6. “Teams work well when everyone treats each other with respect and dignity”

    Anyone read The Boys in the Boat? Perfect example of a team falling into unison.

  7. I agree with previous comments about hating team B meetings. I think a lot of it depends on your personality. I can see where a lot of people would love team B meetings. At the same time, a lot of pepole prefer team A meetings where everyone sticks to the topic and they start and end on time. A lot of it is just being able to read people, which goes back to those interpersonal/communication skills we’ve talked about many times.

    At a previous employer, they would do an “employee engagement survey” every year or two. The goal was to measure “engagement”, which is different than “satisfaction.” Anyway, it was a series of 12 statements and you had to say how much you agreed or disagreed. One of the statements is “I have a best friend at work.” We always thought that was a weird quesion, but they said that it really does correlate with how engaged people are with their jobs.

  8. Mooshi, I totally agree with your assessment on culture of Google factoring into it. I bet if they studied meetings at a much more conservative workplace, maybe an old school BigLaw or something, they would get significantly different results.

  9. I get the sense that many of the employees see their workplace as a kind of extension of college, and treat it as their major place of socialization.

    Like grad school?

  10. I thought it was a great article. Maybe we are all reading this blog is because we have not found a type B meeting to attract our focus back to work.

  11. “Best friend at work”. DD – my employer clearly hired the same consultant! One of the reasons cited for making teleworkers come back into the office was “engagement” and the idea that we would be more engaged if we had a work best friend. Umm, I did have a couple, and every few years you lay them off. So now, I just want to do my job efficiently and go home. I already have to work occasionally at home in the evening. If I let my cube neighbors regale me with their son’s little league triumphs for an hour, or the great which-BIL-should-get-to-smoke-the-brisket dilemma every single day for two weeks, then that means more evening work for me. Plus, my cube neighbor is a passionate Trump supporter. So I’d prefer to briefly exchange pleasantries then get to the task at hand.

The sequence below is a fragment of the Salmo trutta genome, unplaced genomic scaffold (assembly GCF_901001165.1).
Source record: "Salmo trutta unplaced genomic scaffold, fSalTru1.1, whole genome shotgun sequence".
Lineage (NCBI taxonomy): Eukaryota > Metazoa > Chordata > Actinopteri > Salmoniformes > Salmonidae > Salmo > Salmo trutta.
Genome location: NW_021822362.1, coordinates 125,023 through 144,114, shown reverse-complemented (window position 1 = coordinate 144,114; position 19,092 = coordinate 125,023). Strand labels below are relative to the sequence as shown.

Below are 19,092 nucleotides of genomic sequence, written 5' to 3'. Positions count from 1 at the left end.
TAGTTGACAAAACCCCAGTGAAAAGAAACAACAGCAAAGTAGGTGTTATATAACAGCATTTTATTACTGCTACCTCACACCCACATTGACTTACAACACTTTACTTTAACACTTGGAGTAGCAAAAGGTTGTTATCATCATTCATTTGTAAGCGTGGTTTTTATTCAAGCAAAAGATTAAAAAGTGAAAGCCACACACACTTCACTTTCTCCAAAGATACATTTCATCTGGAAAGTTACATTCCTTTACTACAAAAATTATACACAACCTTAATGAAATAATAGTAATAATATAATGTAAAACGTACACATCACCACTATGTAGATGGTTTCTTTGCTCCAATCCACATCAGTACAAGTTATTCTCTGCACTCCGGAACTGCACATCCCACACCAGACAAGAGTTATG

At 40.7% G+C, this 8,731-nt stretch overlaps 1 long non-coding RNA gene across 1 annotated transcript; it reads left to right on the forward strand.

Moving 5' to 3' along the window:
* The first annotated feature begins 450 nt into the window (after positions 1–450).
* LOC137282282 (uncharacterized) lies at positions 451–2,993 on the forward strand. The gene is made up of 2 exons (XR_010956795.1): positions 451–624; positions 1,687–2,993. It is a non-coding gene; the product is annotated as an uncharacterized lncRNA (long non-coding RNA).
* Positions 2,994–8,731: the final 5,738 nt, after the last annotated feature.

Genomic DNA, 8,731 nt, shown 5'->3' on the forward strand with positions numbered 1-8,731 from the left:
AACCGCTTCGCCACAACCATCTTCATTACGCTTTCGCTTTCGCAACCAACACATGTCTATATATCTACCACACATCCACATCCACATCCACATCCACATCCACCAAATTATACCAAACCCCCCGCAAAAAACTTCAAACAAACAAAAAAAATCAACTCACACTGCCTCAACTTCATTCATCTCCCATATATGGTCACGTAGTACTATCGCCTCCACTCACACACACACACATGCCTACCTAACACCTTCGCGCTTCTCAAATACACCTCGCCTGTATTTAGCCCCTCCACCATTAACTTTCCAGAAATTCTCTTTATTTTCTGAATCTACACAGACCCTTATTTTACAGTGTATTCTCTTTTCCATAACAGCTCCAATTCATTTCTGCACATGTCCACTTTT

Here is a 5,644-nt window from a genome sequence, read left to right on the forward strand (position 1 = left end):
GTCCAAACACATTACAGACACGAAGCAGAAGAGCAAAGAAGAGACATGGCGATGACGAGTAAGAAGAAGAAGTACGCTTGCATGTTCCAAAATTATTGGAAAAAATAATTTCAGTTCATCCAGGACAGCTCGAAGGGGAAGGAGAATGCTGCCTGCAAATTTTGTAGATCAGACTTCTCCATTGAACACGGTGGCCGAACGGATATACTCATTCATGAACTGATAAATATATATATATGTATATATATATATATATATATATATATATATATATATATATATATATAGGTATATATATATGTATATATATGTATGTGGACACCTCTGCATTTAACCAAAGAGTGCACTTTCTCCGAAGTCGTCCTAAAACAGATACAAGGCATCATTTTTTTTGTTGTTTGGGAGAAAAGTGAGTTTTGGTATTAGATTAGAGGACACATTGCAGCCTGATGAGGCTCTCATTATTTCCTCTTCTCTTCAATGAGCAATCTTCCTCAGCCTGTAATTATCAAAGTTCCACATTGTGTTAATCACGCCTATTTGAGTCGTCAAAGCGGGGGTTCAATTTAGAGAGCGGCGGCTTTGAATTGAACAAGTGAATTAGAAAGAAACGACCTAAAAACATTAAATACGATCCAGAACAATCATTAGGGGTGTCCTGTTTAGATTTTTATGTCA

12. I have quite the diverse workplace in terms of life stage, color, places people are from, gay/straight etc. My team is a mix of Team A and personal components from Team B. I don’t feel the need to hide that I have kids. There is no oversharing but each one is aware of their team members personal situation. I can bring best self to work. We rarely socialize outside of work because most of us have other commitments. Work wise, what we do share is information that is beneficial to output. We have collaboration but it is not the to the extent that the article describes.

  13. The DBA, who sat near me at the last company I worked for was a crazed ex-hippie (clearly had done too many drugs) who subscribed to every conspiracy theory out there, and who I am totally certain is a Trump supporter now. I bet he is at every rally. He was quite the a$$hole himself, and at one point, got arrested for mooning someone in the parking lot at work. People like that are why I look elsewhere for my besties.

  14. When I was younger, I had some best friends at work and I had a lot of fun at work. At this job, I speak very little with my colleagues, beyond work stuff. I have no desire to get to know them, and I have no desire to let them get to know me. The work I do is interesting, but I am fairly disengaged from my job/employer.

  15. The one thing that crops up among our work group is the checking of email while on vacation. One or two people check and respond to their emails, even when they are supposed to completely disengage. There is the feeling that this creates an expectation that everyone will do it and most would much rather not have this become routine.

  16. You know, I’m really fed up with USAA right now. It’s a long and tedious story, but the short of it is that they won’t do anything with my claim until an appraiser comes out to look at the damage, and the only people they have as appraisers in this area are incompetent businesspeople who are unable to even make a phone call to set up an appointment as required. USAA does not try to follow up to see if anything is getting done; it requires me calling them, and all they can offer is “Well, there’s nothing *I* can do about it. What do you want *me* to do about it? I’m in Tampa….”